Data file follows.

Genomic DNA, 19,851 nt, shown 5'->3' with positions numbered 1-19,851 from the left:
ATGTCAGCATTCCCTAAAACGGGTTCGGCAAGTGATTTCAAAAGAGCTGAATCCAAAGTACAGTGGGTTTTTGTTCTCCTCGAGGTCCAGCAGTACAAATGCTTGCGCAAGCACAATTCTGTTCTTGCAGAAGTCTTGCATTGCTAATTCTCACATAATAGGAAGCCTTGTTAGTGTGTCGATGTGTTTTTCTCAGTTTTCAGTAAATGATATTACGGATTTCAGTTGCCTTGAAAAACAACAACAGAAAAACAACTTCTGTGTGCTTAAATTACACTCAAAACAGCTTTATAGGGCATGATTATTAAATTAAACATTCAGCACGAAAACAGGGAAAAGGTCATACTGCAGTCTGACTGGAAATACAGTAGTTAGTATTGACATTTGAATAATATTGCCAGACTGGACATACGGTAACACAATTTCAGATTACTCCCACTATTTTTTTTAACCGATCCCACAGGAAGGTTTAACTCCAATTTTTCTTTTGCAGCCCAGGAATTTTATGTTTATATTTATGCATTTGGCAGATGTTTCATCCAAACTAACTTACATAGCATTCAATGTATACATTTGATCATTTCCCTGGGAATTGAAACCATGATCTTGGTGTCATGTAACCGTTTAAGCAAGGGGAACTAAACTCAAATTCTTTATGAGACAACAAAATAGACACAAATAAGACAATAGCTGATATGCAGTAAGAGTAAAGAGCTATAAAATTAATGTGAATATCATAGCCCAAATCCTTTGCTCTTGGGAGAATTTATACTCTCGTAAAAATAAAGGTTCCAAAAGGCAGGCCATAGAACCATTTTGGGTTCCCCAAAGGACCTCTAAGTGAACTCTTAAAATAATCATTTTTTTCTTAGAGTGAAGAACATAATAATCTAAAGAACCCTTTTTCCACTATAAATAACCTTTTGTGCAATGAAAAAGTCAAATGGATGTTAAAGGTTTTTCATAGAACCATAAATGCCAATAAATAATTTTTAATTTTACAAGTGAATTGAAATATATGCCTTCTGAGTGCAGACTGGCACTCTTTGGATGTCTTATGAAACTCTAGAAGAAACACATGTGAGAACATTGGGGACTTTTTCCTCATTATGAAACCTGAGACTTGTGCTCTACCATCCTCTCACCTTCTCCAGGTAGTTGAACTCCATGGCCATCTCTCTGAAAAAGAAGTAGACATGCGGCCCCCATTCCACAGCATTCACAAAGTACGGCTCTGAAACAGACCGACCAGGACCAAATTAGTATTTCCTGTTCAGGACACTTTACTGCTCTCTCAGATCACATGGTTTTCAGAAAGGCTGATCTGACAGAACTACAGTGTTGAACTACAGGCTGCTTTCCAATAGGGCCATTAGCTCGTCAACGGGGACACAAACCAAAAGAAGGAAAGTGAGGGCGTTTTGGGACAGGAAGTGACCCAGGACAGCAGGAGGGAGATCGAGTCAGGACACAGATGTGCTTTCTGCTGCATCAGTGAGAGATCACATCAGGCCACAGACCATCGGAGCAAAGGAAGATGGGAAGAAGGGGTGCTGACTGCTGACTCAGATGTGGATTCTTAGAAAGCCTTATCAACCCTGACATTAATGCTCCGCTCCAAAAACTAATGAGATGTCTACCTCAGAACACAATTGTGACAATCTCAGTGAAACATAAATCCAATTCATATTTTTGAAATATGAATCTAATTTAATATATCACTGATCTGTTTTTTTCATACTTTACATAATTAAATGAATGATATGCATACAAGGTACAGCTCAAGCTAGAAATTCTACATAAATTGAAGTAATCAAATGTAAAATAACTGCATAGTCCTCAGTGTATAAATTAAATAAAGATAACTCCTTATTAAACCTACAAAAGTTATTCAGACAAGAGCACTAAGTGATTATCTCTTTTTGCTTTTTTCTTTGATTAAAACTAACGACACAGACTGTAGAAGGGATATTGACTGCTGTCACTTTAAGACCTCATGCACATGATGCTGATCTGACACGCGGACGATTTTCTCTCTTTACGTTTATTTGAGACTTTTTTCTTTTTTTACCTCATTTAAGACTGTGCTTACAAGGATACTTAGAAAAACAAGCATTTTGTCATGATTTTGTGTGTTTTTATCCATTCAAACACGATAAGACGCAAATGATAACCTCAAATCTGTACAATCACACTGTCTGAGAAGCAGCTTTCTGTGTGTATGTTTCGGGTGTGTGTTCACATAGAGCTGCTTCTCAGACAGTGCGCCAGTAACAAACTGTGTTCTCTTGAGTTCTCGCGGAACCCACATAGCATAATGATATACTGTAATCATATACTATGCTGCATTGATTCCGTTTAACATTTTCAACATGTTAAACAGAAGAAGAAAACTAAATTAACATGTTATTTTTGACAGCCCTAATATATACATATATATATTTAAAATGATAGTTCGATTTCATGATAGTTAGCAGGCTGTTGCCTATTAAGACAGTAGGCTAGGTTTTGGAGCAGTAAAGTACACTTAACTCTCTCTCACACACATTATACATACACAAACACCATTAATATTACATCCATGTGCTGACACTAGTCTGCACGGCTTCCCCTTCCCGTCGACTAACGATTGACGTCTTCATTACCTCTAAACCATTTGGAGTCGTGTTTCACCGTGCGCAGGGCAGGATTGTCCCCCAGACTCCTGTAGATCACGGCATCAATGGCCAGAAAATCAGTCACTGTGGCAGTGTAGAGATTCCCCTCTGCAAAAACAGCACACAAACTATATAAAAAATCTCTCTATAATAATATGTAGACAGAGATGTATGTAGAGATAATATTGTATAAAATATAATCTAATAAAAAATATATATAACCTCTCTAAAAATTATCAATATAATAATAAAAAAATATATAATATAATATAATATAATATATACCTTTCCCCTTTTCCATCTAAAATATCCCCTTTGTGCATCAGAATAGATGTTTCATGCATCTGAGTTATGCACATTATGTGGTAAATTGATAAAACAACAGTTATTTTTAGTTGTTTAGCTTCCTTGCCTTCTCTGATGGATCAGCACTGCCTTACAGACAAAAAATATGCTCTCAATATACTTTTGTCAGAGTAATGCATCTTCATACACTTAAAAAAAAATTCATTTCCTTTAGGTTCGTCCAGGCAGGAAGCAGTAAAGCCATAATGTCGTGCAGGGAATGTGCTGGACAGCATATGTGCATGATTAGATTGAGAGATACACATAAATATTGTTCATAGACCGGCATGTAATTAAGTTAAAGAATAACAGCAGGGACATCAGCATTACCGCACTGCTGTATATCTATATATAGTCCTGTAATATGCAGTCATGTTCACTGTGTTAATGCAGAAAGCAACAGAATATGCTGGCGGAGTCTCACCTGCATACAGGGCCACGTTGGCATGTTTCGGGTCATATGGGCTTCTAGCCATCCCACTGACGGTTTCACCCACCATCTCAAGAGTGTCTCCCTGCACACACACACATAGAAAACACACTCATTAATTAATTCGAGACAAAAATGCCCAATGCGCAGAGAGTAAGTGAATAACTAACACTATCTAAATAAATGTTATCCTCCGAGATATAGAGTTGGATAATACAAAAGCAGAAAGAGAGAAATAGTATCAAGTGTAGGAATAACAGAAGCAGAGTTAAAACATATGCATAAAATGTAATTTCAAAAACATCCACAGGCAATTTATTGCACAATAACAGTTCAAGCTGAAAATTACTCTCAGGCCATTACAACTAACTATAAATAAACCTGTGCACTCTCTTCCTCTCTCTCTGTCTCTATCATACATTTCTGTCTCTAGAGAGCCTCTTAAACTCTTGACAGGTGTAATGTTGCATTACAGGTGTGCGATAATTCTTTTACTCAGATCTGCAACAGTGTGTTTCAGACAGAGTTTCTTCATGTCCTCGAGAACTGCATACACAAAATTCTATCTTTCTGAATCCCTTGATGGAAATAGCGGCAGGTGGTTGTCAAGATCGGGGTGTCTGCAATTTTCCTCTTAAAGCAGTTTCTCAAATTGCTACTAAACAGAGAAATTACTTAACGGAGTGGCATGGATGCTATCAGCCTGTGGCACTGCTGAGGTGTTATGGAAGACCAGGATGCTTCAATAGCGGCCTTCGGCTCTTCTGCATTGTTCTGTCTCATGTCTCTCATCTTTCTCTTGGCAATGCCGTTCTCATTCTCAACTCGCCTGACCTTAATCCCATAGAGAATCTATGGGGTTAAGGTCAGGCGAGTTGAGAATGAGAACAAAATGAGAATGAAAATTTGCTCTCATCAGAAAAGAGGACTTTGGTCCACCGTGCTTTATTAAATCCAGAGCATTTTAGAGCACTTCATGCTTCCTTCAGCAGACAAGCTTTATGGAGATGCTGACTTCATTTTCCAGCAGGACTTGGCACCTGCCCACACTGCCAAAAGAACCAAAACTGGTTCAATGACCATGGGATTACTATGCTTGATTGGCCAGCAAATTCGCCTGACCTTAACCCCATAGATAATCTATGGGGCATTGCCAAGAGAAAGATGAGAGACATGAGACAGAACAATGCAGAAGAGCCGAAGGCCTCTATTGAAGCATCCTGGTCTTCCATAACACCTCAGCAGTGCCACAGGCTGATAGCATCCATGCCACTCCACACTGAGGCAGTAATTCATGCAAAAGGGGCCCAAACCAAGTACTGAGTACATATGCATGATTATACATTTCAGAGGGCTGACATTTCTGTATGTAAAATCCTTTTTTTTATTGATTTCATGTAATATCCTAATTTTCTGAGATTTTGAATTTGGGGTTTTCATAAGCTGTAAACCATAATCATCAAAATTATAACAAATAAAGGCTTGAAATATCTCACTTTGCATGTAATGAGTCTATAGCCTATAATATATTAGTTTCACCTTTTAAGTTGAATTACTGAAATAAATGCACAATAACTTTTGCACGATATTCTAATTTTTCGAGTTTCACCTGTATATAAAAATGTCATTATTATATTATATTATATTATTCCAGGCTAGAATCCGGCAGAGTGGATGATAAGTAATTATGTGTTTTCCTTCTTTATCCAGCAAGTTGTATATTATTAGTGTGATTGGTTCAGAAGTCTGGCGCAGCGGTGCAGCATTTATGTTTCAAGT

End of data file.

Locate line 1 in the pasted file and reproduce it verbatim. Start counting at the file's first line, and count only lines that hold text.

Genomic DNA, 19,851 nt, shown 5'->3' with positions numbered 1-19,851 from the left: